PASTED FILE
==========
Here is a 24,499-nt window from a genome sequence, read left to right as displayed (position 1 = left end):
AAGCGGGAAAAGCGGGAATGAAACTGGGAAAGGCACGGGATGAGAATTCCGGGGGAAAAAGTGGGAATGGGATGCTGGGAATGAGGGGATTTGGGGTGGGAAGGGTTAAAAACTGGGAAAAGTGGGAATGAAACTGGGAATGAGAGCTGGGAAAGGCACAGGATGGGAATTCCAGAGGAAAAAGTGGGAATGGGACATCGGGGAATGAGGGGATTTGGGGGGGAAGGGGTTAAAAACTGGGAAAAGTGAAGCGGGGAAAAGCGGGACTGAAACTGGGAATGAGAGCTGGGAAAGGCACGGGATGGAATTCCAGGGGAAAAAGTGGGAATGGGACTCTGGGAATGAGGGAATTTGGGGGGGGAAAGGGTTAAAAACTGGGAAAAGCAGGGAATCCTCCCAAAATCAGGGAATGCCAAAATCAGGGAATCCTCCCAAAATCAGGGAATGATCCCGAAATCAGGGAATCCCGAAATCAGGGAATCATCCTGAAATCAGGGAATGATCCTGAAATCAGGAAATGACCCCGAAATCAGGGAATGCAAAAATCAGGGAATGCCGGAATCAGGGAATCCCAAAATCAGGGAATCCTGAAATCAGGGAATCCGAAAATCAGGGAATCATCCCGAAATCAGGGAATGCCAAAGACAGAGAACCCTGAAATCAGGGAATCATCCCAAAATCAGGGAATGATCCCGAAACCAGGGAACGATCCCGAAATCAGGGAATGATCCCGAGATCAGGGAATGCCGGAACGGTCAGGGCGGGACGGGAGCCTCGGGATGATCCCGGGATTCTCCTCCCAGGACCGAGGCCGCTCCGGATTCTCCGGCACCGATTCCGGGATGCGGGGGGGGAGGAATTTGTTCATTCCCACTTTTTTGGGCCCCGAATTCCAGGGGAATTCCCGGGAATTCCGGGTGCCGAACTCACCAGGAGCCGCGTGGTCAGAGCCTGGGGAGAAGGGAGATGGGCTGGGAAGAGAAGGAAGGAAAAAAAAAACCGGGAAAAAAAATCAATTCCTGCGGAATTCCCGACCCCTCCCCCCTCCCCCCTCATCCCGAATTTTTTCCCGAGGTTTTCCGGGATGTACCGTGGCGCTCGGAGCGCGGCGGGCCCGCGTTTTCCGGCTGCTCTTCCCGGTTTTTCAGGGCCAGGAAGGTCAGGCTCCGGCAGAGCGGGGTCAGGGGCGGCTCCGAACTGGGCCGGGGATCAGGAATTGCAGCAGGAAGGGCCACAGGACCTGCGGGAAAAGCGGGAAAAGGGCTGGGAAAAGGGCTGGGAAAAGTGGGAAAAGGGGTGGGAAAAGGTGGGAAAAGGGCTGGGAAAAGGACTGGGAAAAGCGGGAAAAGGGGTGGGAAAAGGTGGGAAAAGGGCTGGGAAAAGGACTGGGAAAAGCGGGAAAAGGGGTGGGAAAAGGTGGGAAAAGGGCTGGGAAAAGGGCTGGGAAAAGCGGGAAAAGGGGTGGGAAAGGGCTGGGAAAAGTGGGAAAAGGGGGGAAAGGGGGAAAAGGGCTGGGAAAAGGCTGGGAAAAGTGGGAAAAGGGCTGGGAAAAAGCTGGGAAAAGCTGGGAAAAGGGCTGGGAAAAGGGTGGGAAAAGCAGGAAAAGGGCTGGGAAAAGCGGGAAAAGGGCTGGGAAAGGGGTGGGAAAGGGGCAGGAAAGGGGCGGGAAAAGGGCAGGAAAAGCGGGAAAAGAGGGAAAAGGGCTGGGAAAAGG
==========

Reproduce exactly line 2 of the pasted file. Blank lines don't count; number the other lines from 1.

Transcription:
AAGCGGGAAAAGCGGGAATGAAACTGGGAAAGGCACGGGATGAGAATTCCGGGGGAAAAAGTGGGAATGGGATGCTGGGAATGAGGGGATTTGGGGTGGGAAGGGTTAAAAACTGGGAAAAGTGGGAATGAAACTGGGAATGAGAGCTGGGAAAGGCACAGGATGGGAATTCCAGAGGAAAAAGTGGGAATGGGACATCGGGGAATGAGGGGATTTGGGGGGGAAGGGGTTAAAAACTGGGAAAAGTGAAGCGGGGAAAAGCGGGACTGAAACTGGGAATGAGAGCTGGGAAAGGCACGGGATGGAATTCCAGGGGAAAAAGTGGGAATGGGACTCTGGGAATGAGGGAATTTGGGGGGGGAAAGGGTTAAAAACTGGGAAAAGCAGGGAATCCTCCCAAAATCAGGGAATGCCAAAATCAGGGAATCCTCCCAAAATCAGGGAATGATCCCGAAATCAGGGAATCCCGAAATCAGGGAATCATCCTGAAATCAGGGAATGATCCTGAAATCAGGAAATGACCCCGAAATCAGGGAATGCAAAAATCAGGGAATGCCGGAATCAGGGAATCCCAAAATCAGGGAATCCTGAAATCAGGGAATCCGAAAATCAGGGAATCATCCCGAAATCAGGGAATGCCAAAGACAGAGAACCCTGAAATCAGGGAATCATCCCAAAATCAGGGAATGATCCCGAAACCAGGGAACGATCCCGAAATCAGGGAATGATCCCGAGATCAGGGAATGCCGGAACGGTCAGGGCGGGACGGGAGCCTCGGGATGATCCCGGGATTCTCCTCCCAGGACCGAGGCCGCTCCGGATTCTCCGGCACCGATTCCGGGATGCGGGGGGGGAGGAATTTGTTCATTCCCACTTTTTTGGGCCCCGAATTCCAGGGGAATTCCCGGGAATTCCGGGTGCCGAACTCACCAGGAGCCGCGTGGTCAGAGCCTGGGGAGAAGGGAGATGGGCTGGGAAGAGAAGGAAGGAAAAAAAAAACCGGGAAAAAAAATCAATTCCTGCGGAATTCCCGACCCCTCCCCCCTCCCCCCTCATCCCGAATTTTTTCCCGAGGTTTTCCGGGATGTACCGTGGCGCTCGGAGCGCGGCGGGCCCGCGTTTTCCGGCTGCTCTTCCCGGTTTTTCAGGGCCAGGAAGGTCAGGCTCCGGCAGAGCGGGGTCAGGGGCGGCTCCGAACTGGGCCGGGGATCAGGAATTGCAGCAGGAAGGGCCACAGGACCTGCGGGAAAAGCGGGAAAAGGGCTGGGAAAAGGGCTGGGAAAAGTGGGAAAAGGGGTGGGAAAAGGTGGGAAAAGGGCTGGGAAAAGGACTGGGAAAAGCGGGAAAAGGGGTGGGAAAAGGTGGGAAAAGGGCTGGGAAAAGGACTGGGAAAAGCGGGAAAAGGGGTGGGAAAAGGTGGGAAAAGGGCTGGGAAAAGGGCTGGGAAAAGCGGGAAAAGGGGTGGGAAAGGGCTGGGAAAAGTGGGAAAAGGGGGGAAAGGGGGAAAAGGGCTGGGAAAAGGCTGGGAAAAGTGGGAAAAGGGCTGGGAAAAAGCTGGGAAAAGCTGGGAAAAGGGCTGGGAAAAGGGTGGGAAAAGCAGGAAAAGGGCTGGGAAAAGCGGGAAAAGGGCTGGGAAAGGGGTGGGAAAGGGGCAGGAAAGGGGCGGGAAAAGGGCAGGAAAAGCGGGAAAAGAGGGAAAAGGGCTGGGAAAAGG